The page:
by Chris Earle-Storey
I’m busy digging over a corner section of my garden. I haven’t quite decided what to do with it; I have a vague idea of a small pond, or perhaps some more plants to attract the bees and butterflies. The ground is heavy with clay and so digging is hard work. I also have to keep stopping to move the numerous earthworms and other small beasts that appear as I dig.
The late afternoon sun is warm on my back and I take regular pauses to rest and watch our new neighbours, a family of blue tits who’ve set up home in one of the bird boxes on the side of our house. The parent birds flit backwards and forwards, tending to their new brood; I can hear frantic cheeps coming from the box every time one of the adult birds arrives with more food. It’s good to have a family back in the bird box after a couple of quiet years.
I return to my digging. I thrust the fork into the ground, turn the soil… and notice I have cut an earthworm in half with the fork. The two halves wriggle and I vaguely recollect reading that worms can survive being severed, but maybe that’s an old wives’ tale as this one does not fare well. As I stand and watch helplessly as the unfortunate worm dies, two thoughts come to mind. The first is that it is so very hard to keep the Precedents, in this particular case the wish not to take life – for I have indeed taken this little life, albeit unintentionally. The second thought is of the Buddha and his childhood experience of watching small creatures unearthed by the plough and being eaten, and how deeply affected he was by witnessing life’s suffering.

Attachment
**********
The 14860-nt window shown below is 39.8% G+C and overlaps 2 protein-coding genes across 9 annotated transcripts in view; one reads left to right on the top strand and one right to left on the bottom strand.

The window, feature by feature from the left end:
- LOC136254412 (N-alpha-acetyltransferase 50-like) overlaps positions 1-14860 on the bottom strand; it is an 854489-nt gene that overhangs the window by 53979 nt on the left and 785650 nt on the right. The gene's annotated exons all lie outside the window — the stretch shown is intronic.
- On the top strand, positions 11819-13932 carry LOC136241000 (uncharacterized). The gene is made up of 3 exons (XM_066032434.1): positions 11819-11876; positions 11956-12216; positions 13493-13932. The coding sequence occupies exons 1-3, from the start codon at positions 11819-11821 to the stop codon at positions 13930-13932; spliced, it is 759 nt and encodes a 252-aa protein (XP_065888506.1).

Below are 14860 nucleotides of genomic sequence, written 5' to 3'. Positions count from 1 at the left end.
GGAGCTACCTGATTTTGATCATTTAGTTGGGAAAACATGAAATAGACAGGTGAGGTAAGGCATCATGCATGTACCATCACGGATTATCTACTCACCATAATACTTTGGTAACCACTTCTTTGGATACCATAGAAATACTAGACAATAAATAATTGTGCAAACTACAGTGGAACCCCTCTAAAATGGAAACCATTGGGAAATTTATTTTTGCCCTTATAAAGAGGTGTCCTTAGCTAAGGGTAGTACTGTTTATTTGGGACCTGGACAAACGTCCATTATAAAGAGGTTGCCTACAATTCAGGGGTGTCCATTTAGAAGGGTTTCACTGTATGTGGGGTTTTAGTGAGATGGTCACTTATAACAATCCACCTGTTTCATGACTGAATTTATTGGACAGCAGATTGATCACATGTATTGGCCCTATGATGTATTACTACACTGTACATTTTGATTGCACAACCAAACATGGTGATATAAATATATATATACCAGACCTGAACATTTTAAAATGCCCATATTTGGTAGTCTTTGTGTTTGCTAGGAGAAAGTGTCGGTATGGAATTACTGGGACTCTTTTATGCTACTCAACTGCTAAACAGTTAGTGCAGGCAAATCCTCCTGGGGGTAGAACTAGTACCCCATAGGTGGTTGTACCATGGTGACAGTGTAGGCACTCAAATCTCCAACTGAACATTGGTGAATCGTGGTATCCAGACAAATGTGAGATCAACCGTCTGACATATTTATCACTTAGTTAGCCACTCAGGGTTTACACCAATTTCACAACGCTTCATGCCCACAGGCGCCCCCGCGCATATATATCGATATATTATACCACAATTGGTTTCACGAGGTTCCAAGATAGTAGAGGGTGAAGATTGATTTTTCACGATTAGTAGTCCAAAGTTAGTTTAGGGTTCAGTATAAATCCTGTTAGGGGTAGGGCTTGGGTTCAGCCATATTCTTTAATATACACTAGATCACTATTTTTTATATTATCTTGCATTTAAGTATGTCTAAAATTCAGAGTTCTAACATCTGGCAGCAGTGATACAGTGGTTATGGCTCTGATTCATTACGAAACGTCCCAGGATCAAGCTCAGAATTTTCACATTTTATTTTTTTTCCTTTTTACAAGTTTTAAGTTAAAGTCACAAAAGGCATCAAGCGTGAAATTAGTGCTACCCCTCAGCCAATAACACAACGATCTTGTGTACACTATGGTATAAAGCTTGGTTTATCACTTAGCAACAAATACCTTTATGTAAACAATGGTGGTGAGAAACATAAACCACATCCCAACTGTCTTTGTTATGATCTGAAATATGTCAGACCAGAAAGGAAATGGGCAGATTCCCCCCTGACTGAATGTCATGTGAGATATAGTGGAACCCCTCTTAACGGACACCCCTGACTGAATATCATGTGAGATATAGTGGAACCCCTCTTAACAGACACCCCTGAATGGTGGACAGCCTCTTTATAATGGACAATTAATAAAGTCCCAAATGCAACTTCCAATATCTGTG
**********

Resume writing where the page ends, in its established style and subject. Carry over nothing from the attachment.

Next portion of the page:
I go back to my digging but it is as if the sun has gone behind a cloud. How could the death of one small creature affect me so much?
Later, as the light of the day is fading and the poor worm has passed from my thoughts, I go out to fill the hedgehog feeding bowls and top up the bird feeders. As I do so, I notice there are two blackbirds on the freshly dug patch of ground, pecking amongst the soil for juicy bugs and other morsels disturbed by my digging. As the Buddha recognised, life and death are inextricably bound together. Some creatures die so that others can live. This is the joy and sadness of our samsara experience. In my garden, as everywhere, the circle of birth, life and death continues.
As I head back indoors I pause to look at the changing colours of the sunset. It seems particularly beautiful tonight. I am swept by a sudden acknowledgement of the richness of our Mother Earth in all its beauty and suffering.
Namo Amida Bu.
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